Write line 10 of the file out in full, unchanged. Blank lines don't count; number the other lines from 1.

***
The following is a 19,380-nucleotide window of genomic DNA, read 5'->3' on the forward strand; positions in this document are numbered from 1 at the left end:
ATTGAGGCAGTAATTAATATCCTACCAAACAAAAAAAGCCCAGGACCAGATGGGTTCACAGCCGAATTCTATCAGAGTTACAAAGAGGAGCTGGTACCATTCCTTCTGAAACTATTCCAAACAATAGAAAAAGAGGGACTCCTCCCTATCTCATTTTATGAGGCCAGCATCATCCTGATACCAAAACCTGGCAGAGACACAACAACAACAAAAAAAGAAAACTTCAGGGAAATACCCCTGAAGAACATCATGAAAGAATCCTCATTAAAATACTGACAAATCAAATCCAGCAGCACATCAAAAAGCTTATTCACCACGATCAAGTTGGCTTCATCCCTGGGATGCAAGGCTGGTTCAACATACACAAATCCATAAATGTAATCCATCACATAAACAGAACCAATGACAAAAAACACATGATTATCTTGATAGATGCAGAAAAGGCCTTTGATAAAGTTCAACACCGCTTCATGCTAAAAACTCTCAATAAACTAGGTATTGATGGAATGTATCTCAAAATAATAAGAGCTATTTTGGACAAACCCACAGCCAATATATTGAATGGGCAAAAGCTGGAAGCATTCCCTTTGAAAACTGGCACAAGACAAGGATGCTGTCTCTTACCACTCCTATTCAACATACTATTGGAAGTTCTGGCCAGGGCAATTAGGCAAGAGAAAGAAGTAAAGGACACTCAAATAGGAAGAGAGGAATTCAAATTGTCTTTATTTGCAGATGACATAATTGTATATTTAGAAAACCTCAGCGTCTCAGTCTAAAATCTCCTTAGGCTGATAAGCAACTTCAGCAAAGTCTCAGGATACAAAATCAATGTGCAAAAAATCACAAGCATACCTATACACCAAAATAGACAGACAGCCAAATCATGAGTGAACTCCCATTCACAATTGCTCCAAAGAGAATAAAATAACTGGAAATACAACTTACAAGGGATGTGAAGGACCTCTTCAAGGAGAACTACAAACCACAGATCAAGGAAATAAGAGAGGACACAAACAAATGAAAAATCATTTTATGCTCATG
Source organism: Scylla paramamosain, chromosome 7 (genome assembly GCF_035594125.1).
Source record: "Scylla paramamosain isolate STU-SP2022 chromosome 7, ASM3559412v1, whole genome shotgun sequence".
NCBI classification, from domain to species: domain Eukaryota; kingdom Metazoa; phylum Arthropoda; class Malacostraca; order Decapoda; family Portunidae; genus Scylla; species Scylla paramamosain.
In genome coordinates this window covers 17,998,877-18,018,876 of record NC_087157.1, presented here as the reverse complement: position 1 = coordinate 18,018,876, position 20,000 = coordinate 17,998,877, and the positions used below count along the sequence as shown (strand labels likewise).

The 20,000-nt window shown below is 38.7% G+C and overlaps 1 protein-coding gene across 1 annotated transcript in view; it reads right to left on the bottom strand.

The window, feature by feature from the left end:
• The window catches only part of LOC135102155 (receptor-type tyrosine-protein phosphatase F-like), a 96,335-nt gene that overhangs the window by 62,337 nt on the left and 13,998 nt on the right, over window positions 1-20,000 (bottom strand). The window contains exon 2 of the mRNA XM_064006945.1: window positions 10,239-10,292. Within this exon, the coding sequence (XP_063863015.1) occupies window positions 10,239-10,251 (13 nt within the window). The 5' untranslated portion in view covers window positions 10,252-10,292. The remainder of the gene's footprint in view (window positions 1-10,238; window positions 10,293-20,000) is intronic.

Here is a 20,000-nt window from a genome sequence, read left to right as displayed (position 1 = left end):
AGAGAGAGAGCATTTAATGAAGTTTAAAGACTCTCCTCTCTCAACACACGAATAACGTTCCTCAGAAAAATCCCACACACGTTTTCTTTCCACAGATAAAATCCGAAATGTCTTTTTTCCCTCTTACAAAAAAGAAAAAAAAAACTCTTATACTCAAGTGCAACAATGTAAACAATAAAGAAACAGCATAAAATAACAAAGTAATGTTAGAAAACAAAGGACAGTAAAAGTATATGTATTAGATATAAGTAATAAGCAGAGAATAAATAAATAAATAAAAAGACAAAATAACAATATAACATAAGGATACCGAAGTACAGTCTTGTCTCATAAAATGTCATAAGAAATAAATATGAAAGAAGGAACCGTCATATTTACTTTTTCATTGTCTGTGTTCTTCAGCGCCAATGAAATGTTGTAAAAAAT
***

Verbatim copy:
Here is a 20,000-nt window from a genome sequence, read left to right as displayed (position 1 = left end):